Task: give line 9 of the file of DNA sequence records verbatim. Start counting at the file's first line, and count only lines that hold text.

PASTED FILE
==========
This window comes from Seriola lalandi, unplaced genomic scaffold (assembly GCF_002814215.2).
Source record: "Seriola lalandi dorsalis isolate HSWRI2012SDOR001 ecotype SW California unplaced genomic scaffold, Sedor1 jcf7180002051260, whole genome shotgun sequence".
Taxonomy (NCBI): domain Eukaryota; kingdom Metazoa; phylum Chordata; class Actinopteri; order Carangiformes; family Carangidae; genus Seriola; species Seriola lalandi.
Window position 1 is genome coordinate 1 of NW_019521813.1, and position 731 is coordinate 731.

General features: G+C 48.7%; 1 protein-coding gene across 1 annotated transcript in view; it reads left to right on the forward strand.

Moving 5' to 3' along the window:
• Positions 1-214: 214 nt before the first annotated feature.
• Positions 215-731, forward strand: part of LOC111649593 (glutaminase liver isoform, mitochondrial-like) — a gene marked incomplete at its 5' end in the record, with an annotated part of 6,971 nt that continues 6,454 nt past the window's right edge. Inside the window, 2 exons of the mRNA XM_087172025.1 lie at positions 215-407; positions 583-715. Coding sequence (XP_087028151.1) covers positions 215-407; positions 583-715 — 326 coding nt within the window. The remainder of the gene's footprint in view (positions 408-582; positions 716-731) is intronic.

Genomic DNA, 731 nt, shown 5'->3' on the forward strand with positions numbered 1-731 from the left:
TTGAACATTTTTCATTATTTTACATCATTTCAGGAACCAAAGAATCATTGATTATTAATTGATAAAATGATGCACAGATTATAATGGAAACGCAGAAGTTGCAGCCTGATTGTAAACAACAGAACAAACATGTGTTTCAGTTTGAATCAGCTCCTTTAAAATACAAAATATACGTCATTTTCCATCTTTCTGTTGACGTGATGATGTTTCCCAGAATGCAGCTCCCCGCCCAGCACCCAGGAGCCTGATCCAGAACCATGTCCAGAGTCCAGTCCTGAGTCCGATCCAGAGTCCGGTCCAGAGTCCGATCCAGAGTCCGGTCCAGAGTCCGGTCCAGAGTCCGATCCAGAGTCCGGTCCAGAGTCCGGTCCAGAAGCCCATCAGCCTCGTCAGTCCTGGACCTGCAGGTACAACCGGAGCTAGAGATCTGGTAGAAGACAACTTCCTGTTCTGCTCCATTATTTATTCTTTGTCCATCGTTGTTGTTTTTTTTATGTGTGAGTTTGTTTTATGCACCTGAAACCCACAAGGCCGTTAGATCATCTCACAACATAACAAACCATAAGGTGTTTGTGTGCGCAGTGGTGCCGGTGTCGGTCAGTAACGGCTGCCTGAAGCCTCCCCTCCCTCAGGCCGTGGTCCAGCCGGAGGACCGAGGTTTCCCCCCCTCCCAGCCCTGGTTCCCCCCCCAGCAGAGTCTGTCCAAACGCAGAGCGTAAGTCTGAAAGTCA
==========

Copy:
Genomic DNA, 731 nt, shown 5'->3' on the forward strand with positions numbered 1-731 from the left: